Question:

What does the word difference mean in math?

Answer:

Difference is the result of subtracting one number from another. How much one number differs from another. Example: The difference between 8 and 3 is 5.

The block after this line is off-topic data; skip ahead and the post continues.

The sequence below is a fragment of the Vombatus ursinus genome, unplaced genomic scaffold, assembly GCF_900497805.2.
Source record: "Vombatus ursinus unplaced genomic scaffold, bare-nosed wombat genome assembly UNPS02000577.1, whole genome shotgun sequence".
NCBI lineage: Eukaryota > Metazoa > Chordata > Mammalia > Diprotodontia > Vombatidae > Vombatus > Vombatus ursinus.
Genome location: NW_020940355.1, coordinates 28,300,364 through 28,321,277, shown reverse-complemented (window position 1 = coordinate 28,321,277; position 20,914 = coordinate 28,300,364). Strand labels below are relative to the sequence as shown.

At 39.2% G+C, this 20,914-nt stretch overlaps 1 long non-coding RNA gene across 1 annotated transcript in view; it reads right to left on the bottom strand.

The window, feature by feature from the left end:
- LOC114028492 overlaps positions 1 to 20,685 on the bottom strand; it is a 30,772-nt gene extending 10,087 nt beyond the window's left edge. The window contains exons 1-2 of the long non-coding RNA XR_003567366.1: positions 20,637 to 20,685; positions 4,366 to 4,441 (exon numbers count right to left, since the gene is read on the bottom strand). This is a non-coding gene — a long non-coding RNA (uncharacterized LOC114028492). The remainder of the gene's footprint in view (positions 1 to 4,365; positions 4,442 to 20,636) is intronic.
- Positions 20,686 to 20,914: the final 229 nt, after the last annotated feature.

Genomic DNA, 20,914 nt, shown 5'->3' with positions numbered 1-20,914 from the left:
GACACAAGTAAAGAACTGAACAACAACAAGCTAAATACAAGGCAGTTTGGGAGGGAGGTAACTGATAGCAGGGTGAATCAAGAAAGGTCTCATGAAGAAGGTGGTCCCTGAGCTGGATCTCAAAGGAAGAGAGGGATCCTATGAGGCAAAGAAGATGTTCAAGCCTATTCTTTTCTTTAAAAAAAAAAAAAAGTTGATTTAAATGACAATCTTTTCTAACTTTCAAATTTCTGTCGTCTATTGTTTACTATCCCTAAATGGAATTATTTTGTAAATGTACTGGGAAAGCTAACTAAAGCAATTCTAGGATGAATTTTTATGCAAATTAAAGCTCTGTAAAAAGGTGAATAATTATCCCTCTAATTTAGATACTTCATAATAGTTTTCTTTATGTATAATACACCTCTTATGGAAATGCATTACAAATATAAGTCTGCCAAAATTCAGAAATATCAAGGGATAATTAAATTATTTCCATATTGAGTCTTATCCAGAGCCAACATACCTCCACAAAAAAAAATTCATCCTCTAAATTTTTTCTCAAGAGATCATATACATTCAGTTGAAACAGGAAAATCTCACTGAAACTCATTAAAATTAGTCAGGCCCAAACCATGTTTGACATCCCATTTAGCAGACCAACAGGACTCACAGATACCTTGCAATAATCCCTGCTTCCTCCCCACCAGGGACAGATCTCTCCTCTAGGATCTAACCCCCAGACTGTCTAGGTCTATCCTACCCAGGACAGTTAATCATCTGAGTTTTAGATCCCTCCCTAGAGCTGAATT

More Info: